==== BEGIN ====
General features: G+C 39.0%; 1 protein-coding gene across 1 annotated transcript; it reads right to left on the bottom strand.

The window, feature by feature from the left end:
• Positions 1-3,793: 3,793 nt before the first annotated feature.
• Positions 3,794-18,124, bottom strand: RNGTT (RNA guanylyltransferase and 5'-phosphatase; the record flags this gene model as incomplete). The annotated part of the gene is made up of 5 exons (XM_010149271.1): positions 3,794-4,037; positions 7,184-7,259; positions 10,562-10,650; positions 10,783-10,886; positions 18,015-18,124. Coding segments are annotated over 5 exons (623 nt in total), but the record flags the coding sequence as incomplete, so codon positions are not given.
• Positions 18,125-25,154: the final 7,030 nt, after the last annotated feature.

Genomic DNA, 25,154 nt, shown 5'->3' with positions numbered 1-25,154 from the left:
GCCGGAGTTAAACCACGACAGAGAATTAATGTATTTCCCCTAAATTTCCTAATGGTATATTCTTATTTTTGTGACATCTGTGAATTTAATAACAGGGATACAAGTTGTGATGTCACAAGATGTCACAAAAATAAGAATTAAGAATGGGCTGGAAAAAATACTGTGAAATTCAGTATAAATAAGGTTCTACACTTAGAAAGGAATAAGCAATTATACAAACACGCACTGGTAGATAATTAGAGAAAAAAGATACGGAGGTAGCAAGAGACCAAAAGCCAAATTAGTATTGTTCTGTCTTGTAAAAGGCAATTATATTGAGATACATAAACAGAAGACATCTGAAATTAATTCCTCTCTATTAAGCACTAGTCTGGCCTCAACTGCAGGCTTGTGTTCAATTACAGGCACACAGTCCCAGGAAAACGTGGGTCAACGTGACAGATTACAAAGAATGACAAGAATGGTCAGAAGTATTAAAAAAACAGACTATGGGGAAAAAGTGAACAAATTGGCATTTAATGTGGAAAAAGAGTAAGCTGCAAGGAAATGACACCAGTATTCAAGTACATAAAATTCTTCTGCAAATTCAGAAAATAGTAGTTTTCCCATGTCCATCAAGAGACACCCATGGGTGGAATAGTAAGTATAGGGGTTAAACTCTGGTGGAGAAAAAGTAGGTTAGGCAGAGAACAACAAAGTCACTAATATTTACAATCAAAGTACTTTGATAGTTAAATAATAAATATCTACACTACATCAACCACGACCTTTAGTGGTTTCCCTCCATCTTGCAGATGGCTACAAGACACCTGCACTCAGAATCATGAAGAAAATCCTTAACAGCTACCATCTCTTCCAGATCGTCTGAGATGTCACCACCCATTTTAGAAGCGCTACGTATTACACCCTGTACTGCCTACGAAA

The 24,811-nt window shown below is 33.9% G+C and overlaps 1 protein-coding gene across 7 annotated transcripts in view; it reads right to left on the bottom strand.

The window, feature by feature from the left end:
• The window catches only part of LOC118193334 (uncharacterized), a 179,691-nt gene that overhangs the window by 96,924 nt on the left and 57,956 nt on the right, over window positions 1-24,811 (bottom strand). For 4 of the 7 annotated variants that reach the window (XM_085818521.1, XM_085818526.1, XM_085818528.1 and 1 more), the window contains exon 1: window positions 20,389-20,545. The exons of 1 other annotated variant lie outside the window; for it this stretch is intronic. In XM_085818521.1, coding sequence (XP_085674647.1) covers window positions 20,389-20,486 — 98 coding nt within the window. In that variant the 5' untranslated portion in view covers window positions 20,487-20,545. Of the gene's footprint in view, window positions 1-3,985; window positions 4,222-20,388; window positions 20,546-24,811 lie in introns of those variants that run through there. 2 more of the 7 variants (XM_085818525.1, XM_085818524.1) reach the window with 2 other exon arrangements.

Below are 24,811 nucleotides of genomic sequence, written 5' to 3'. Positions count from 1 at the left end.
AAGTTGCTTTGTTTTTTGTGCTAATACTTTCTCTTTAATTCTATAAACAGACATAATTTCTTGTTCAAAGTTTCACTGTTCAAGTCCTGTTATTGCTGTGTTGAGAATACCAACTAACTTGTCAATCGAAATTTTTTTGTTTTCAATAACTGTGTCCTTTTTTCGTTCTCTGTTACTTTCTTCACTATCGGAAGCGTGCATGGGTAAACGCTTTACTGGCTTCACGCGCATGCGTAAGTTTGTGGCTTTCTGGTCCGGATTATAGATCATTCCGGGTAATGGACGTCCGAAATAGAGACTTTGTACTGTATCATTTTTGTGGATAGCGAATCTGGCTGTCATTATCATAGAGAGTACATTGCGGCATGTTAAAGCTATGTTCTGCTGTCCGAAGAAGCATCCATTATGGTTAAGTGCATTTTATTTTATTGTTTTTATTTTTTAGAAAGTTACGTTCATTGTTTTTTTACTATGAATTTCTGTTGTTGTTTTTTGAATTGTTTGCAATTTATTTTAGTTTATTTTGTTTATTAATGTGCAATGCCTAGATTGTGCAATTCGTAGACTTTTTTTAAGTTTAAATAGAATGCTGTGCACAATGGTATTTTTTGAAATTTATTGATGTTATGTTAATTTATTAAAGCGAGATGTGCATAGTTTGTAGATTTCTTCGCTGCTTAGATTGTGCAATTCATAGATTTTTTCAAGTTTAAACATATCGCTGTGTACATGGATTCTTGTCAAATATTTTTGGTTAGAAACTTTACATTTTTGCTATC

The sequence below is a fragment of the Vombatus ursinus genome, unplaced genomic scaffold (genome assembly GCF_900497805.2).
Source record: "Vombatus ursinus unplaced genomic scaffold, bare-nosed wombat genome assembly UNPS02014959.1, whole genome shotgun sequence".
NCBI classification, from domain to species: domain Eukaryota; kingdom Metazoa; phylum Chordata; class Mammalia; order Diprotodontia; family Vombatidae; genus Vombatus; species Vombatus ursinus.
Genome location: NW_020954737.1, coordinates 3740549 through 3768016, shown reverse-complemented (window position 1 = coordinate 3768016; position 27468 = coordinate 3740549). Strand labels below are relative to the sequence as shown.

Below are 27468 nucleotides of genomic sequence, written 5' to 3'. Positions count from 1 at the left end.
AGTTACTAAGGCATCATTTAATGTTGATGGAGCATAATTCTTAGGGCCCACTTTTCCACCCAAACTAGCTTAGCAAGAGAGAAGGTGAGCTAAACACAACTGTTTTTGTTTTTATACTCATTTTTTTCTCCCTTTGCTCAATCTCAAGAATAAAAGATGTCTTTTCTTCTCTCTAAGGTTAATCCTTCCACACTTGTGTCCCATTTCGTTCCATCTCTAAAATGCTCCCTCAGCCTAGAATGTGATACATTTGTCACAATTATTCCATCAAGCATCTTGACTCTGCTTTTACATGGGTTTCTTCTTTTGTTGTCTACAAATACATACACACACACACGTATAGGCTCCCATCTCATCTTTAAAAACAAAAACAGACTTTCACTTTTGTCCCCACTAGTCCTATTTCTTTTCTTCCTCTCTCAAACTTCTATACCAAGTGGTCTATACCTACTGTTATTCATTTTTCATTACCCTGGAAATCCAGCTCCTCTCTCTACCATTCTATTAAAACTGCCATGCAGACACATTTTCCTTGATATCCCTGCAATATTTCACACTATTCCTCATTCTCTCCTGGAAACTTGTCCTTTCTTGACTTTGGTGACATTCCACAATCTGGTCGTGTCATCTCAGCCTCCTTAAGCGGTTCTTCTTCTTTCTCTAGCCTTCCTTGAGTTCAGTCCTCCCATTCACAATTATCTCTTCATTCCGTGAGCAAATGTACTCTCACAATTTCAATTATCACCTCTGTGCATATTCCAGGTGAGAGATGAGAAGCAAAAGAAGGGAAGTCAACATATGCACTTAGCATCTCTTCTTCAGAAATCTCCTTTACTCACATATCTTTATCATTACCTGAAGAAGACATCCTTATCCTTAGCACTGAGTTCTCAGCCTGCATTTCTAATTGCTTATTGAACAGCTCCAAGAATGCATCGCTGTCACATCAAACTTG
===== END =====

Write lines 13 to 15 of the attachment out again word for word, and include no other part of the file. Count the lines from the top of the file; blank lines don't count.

The sequence below is a fragment of the Vombatus ursinus genome, unplaced genomic scaffold (genome assembly GCF_900497805.2).
Source record: "Vombatus ursinus unplaced genomic scaffold, bare-nosed wombat genome assembly UNPS02014959.1, whole genome shotgun sequence".
NCBI classification, from domain to species: domain Eukaryota; kingdom Metazoa; phylum Chordata; class Mammalia; order Diprotodontia; family Vombatidae; genus Vombatus; species Vombatus ursinus.